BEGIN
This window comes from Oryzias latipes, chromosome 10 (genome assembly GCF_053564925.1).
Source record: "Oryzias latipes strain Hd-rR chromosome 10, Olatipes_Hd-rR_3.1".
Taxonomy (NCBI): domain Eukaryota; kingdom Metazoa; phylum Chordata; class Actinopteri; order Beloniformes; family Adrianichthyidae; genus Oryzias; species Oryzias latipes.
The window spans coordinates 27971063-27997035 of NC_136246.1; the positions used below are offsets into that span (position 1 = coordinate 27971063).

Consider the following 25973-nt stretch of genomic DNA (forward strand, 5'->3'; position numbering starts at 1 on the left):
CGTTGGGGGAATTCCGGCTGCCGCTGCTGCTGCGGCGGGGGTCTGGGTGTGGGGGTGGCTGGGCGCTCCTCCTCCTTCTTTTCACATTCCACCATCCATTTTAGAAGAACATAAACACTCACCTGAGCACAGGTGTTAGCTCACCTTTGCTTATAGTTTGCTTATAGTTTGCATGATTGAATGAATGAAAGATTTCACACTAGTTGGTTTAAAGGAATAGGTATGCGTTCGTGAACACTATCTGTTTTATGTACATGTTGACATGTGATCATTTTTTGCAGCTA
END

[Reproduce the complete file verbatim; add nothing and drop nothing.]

This window comes from Oryzias latipes, chromosome 10 (genome assembly GCF_053564925.1).
Source record: "Oryzias latipes strain Hd-rR chromosome 10, Olatipes_Hd-rR_3.1".
Taxonomy (NCBI): domain Eukaryota; kingdom Metazoa; phylum Chordata; class Actinopteri; order Beloniformes; family Adrianichthyidae; genus Oryzias; species Oryzias latipes.
The window spans coordinates 27971063-27997035 of NC_136246.1; the positions used below are offsets into that span (position 1 = coordinate 27971063).

Consider the following 25973-nt stretch of genomic DNA (forward strand, 5'->3'; position numbering starts at 1 on the left):
CGTTGGGGGAATTCCGGCTGCCGCTGCTGCTGCGGCGGGGGTCTGGGTGTGGGGGTGGCTGGGCGCTCCTCCTCCTTCTTTTCACATTCCACCATCCATTTTAGAAGAACATAAACACTCACCTGAGCACAGGTGTTAGCTCACCTTTGCTTATAGTTTGCTTATAGTTTGCATGATTGAATGAATGAAAGATTTCACACTAGTTGGTTTAAAGGAATAGGTATGCGTTCGTGAACACTATCTGTTTTATGTACATGTTGACATGTGATCATTTTTTGCAGCTA